When it comes to women in politics, Maryland has been a national leader for decades. It was the first state to have a bipartisan women’s legislative caucus, and it ranks seventh nationwide in terms of the portion of women in the state legislature.
Sen. Barbara Mikulski is a large part of the reason for Maryland’s legacy of woman leadership, said Debbie Walsh, director of the Center for American Women and Politics at Rutgers University. A 30-year Senate veteran, Mikulski is known as the “dean” of women in the chamber and a leader on women’s rights.
Mikulski is retiring when her term ends in January, and on Tuesday, Maryland voters elected Democratic U.S. Rep. Chris Van Hollen to fill her seat. The result is Maryland’s first all-male congressional delegation since 1971.
“To think that her state will now not have any representation by women in its congressional delegation is surprising and disappointing,” Walsh said.
Mikulski is one of two women leaving the Maryland congressional delegation in January. U.S. Rep. Donna Edwards gave up her House seat to run for Mikulski’s Senate seat, but lost to Van Hollen in the primary.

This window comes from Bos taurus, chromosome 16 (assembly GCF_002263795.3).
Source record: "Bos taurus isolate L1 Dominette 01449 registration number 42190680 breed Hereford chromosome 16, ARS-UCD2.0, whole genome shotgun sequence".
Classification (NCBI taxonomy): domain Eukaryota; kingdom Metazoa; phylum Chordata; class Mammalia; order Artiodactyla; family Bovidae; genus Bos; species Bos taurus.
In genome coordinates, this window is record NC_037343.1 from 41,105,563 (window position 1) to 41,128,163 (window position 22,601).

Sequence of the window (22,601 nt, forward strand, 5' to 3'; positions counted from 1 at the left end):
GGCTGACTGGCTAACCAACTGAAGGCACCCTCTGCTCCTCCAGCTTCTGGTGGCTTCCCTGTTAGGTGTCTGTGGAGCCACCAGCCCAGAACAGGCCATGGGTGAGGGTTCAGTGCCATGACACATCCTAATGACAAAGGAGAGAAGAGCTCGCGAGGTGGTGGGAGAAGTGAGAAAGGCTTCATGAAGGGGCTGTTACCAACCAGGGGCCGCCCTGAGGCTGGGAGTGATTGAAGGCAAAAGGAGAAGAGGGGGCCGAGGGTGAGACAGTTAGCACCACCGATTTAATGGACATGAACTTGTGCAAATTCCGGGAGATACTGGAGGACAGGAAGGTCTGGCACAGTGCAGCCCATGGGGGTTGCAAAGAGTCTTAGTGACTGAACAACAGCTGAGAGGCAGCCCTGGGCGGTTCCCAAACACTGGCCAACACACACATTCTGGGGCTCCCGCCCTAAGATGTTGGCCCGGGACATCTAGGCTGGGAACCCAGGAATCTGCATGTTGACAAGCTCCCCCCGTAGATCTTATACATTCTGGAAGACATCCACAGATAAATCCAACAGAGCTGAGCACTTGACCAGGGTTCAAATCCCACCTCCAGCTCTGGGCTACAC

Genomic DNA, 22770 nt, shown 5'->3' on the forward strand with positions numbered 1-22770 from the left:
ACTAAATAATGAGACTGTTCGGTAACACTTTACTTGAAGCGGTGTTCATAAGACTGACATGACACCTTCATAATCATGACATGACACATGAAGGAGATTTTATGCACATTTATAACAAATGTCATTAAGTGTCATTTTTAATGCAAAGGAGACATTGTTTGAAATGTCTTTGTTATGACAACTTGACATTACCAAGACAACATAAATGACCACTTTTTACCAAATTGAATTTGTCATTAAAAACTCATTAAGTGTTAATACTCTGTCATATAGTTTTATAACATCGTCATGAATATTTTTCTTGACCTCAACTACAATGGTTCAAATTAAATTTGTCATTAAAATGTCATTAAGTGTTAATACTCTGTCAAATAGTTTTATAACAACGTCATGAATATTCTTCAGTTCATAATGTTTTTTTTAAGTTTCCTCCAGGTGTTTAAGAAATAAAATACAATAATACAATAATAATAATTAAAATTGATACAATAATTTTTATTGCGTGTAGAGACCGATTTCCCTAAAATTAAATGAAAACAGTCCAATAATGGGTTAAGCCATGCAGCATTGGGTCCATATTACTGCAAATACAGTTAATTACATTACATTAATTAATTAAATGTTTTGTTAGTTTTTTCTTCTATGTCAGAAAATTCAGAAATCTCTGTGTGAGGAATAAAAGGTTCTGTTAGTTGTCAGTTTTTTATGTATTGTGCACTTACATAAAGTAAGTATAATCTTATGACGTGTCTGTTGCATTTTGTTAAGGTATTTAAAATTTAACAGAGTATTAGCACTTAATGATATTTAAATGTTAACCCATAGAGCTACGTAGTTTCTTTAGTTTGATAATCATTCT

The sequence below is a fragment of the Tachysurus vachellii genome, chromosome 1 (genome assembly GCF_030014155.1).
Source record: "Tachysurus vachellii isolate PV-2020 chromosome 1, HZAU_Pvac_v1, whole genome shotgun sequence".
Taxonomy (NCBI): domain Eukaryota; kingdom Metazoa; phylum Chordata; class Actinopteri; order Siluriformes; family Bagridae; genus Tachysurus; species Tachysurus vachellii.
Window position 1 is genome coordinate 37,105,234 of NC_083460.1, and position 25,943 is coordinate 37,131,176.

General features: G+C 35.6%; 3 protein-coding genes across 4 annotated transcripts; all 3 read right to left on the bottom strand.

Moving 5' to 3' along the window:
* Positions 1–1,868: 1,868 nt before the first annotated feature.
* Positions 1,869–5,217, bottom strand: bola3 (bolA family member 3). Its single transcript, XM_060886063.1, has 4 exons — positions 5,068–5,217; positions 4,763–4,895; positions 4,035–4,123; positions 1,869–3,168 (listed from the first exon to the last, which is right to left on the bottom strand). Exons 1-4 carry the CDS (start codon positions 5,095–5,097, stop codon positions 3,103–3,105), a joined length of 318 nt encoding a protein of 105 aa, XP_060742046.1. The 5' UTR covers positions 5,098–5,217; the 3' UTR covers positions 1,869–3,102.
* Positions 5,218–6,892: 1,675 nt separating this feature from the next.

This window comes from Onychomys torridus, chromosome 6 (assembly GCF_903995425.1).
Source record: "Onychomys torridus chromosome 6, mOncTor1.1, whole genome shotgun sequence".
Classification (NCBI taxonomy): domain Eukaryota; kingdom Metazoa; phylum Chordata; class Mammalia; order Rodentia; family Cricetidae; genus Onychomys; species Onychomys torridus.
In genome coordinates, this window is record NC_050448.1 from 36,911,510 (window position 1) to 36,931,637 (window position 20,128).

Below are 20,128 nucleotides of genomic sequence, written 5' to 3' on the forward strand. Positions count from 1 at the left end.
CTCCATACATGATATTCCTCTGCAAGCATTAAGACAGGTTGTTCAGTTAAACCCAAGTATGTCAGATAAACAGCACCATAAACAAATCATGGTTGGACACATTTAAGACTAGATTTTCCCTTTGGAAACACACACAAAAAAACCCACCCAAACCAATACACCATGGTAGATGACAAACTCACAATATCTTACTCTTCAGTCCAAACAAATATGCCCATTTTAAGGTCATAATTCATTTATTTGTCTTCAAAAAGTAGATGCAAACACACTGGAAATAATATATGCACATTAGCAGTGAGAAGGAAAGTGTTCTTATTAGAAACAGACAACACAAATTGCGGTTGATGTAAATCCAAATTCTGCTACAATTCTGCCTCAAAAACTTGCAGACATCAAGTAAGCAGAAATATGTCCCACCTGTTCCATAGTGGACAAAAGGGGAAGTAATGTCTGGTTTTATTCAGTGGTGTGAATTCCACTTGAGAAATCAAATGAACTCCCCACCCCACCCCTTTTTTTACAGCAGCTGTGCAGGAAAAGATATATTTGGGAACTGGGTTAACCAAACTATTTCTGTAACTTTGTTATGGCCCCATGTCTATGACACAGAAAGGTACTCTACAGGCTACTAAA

During that race, Edwards and her supporters said she was the more logical choice to continue Mikulski’s legacy.
Republican state Del. Kathy Szeliga made the same argument about herself in the general election.
“Women offer a different perspective and lawmaking is all about diverse opinions at the table,” she said on election night. “Look, more than 60 percent of the voters in Maryland are women.”
She said that as a woman, she better understands the needs of working women.
Yet Van Hollen enjoyed the endorsements of Mikulski, Edwards and several women’s groups.
During a debate last month on WAMU radio, he pledged to continue one of Mikulski’s priority issues, equal pay for women.
“I’ve been endorsed by the Women’s Chamber of Commerce, partly because I support the idea that women who work hard should be paid the same as a man who does the same job with the same qualifications,” he said. “I have a daughter, Anna. I hope that she will get equal pay for her equal work.”